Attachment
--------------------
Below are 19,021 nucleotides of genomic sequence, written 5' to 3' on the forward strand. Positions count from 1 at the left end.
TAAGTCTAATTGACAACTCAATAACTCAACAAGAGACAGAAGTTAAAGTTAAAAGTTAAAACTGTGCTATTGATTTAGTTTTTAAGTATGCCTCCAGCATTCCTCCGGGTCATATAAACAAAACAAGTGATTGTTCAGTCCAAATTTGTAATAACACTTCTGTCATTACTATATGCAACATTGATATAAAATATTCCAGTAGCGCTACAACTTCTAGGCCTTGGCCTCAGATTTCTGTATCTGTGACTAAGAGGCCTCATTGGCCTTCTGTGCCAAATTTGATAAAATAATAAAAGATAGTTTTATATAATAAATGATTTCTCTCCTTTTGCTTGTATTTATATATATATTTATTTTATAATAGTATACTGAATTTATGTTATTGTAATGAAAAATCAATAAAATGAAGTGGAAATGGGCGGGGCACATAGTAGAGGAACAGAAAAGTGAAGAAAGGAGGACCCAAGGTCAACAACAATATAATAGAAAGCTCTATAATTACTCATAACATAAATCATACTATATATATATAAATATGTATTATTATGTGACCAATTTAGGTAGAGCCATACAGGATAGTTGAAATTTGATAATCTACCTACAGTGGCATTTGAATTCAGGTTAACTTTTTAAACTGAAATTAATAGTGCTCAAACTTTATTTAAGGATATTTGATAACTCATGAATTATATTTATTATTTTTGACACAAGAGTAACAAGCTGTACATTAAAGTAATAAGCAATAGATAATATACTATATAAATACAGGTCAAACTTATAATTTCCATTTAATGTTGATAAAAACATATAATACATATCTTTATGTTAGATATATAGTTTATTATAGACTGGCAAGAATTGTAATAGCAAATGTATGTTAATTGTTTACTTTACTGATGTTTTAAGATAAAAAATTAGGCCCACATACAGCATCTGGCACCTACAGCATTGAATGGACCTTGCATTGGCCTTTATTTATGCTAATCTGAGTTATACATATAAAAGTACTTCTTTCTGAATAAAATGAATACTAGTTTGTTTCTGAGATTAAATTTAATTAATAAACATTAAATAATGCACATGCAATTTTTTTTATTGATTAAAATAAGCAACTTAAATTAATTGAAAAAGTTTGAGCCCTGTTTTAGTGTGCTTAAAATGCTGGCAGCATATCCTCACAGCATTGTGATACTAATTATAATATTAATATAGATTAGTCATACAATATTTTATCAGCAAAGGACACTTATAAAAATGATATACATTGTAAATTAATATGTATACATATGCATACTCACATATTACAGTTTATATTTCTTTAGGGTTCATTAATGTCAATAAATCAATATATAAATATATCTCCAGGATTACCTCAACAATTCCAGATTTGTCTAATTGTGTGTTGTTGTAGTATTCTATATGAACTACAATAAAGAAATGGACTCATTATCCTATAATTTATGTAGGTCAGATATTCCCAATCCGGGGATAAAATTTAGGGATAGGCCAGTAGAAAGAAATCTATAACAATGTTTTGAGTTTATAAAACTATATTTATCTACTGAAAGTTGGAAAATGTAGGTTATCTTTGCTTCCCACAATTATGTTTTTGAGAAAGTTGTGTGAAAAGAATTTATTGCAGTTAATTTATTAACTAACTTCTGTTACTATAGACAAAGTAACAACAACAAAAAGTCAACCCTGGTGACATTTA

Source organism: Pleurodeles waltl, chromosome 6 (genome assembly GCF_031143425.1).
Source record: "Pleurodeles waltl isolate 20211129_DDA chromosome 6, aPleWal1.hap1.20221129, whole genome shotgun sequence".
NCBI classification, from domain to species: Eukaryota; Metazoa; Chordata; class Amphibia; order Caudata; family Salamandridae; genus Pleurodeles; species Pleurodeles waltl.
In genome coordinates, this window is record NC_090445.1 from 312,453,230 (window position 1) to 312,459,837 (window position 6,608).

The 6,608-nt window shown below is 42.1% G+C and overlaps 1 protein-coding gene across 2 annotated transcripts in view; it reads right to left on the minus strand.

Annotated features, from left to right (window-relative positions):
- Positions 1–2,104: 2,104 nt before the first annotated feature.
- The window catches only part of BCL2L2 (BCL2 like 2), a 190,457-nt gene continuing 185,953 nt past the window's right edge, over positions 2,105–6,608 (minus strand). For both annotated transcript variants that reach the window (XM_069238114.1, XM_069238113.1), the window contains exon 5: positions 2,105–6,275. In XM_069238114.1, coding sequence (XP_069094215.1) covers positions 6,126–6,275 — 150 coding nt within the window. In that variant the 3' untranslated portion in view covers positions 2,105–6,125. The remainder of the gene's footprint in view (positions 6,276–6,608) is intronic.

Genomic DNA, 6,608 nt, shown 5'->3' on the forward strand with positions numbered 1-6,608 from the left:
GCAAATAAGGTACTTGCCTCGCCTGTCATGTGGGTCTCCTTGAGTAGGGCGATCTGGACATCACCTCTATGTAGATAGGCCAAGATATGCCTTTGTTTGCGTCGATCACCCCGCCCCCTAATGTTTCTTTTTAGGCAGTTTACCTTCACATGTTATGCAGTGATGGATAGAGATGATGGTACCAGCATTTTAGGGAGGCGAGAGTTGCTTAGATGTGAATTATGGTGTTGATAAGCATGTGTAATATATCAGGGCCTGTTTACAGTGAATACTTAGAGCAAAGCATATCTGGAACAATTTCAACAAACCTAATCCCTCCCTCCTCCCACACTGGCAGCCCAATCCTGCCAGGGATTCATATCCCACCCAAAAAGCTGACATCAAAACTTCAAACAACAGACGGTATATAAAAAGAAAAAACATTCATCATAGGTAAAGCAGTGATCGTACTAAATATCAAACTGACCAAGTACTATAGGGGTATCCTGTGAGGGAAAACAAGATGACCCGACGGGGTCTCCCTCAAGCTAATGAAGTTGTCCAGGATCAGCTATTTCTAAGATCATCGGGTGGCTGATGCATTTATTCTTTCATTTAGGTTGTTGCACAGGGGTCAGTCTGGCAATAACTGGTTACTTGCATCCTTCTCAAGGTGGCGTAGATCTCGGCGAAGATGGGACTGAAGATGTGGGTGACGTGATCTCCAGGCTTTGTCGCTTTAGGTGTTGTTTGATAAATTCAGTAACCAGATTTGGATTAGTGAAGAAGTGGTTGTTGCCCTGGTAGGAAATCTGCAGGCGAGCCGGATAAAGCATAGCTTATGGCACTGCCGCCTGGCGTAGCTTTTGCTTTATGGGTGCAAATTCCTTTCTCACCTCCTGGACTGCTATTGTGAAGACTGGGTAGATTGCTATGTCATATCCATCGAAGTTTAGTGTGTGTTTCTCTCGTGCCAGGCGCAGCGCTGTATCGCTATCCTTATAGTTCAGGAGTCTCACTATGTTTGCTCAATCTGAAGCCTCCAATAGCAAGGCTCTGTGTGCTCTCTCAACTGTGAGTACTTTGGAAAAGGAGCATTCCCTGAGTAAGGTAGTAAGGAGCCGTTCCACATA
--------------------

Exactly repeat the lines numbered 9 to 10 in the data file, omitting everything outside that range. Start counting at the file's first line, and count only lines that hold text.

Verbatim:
- Positions 1–2,104: 2,104 nt before the first annotated feature.
- The window catches only part of BCL2L2 (BCL2 like 2), a 190,457-nt gene continuing 185,953 nt past the window's right edge, over positions 2,105–6,608 (minus strand). For both annotated transcript variants that reach the window (XM_069238114.1, XM_069238113.1), the window contains exon 5: positions 2,105–6,275. In XM_069238114.1, coding sequence (XP_069094215.1) covers positions 6,126–6,275 — 150 coding nt within the window. In that variant the 3' untranslated portion in view covers positions 2,105–6,125. The remainder of the gene's footprint in view (positions 6,276–6,608) is intronic.